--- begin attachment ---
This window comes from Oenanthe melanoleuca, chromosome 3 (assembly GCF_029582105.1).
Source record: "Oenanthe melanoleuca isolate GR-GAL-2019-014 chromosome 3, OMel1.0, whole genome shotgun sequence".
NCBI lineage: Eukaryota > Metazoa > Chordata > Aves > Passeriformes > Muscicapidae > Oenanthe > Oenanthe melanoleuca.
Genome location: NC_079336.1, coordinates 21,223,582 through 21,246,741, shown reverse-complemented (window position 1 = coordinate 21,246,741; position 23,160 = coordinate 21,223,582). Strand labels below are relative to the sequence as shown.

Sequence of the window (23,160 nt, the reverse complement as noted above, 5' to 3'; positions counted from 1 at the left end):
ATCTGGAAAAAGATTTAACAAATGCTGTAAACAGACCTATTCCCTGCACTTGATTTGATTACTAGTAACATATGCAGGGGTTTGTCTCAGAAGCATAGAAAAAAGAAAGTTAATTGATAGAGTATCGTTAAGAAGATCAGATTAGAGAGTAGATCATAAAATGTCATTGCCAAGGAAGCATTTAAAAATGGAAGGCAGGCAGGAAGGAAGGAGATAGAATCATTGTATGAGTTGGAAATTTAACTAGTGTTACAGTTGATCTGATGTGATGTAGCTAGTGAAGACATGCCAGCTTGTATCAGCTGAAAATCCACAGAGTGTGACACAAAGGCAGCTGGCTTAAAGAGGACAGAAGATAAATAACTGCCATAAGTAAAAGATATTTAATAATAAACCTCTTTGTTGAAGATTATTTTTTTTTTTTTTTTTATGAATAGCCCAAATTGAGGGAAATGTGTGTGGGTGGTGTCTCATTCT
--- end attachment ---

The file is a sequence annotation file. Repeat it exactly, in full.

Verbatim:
This window comes from Oenanthe melanoleuca, chromosome 3 (assembly GCF_029582105.1).
Source record: "Oenanthe melanoleuca isolate GR-GAL-2019-014 chromosome 3, OMel1.0, whole genome shotgun sequence".
NCBI lineage: Eukaryota > Metazoa > Chordata > Aves > Passeriformes > Muscicapidae > Oenanthe > Oenanthe melanoleuca.
Genome location: NC_079336.1, coordinates 21,223,582 through 21,246,741, shown reverse-complemented (window position 1 = coordinate 21,246,741; position 23,160 = coordinate 21,223,582). Strand labels below are relative to the sequence as shown.

Sequence of the window (23,160 nt, the reverse complement as noted above, 5' to 3'; positions counted from 1 at the left end):
ATCTGGAAAAAGATTTAACAAATGCTGTAAACAGACCTATTCCCTGCACTTGATTTGATTACTAGTAACATATGCAGGGGTTTGTCTCAGAAGCATAGAAAAAAGAAAGTTAATTGATAGAGTATCGTTAAGAAGATCAGATTAGAGAGTAGATCATAAAATGTCATTGCCAAGGAAGCATTTAAAAATGGAAGGCAGGCAGGAAGGAAGGAGATAGAATCATTGTATGAGTTGGAAATTTAACTAGTGTTACAGTTGATCTGATGTGATGTAGCTAGTGAAGACATGCCAGCTTGTATCAGCTGAAAATCCACAGAGTGTGACACAAAGGCAGCTGGCTTAAAGAGGACAGAAGATAAATAACTGCCATAAGTAAAAGATATTTAATAATAAACCTCTTTGTTGAAGATTATTTTTTTTTTTTTTTTTATGAATAGCCCAAATTGAGGGAAATGTGTGTGGGTGGTGTCTCATTCT